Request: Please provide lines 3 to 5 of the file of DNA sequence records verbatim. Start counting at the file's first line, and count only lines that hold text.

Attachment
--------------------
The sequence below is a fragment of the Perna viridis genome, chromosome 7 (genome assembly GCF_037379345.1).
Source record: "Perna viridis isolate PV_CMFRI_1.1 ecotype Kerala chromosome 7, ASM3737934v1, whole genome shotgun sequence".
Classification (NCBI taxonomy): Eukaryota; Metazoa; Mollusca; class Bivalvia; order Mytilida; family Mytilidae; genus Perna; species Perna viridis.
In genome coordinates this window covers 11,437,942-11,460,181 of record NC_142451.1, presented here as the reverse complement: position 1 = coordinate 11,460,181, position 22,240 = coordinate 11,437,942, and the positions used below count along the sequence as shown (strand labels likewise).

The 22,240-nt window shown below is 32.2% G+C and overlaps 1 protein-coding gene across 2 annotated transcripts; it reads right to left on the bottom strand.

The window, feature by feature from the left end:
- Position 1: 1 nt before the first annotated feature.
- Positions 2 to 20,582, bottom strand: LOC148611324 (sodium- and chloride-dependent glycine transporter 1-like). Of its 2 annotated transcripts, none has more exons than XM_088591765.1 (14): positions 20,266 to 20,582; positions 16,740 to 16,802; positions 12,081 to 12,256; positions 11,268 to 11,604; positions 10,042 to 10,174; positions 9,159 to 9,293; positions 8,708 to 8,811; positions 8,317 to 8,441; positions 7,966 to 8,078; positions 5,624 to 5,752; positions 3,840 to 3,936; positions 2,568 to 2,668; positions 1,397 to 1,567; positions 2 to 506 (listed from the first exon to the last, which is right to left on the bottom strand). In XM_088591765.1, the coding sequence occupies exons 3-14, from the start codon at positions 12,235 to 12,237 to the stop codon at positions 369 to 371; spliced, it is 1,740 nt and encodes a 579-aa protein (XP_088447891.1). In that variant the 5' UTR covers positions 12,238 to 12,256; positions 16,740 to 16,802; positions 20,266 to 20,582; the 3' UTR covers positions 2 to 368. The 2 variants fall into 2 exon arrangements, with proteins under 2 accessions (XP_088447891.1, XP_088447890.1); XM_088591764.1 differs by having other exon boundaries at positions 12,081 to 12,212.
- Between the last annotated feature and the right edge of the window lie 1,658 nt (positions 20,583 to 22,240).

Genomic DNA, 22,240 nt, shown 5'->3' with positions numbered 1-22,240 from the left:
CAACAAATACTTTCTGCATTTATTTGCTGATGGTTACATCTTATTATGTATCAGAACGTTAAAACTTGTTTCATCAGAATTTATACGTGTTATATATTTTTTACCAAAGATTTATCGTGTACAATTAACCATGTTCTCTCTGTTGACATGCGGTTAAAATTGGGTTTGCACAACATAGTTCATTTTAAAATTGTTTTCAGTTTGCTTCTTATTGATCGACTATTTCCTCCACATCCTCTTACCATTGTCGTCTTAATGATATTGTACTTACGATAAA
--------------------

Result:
Classification (NCBI taxonomy): Eukaryota; Metazoa; Mollusca; class Bivalvia; order Mytilida; family Mytilidae; genus Perna; species Perna viridis.
In genome coordinates this window covers 11,437,942-11,460,181 of record NC_142451.1, presented here as the reverse complement: position 1 = coordinate 11,460,181, position 22,240 = coordinate 11,437,942, and the positions used below count along the sequence as shown (strand labels likewise).

The 22,240-nt window shown below is 32.2% G+C and overlaps 1 protein-coding gene across 2 annotated transcripts; it reads right to left on the bottom strand.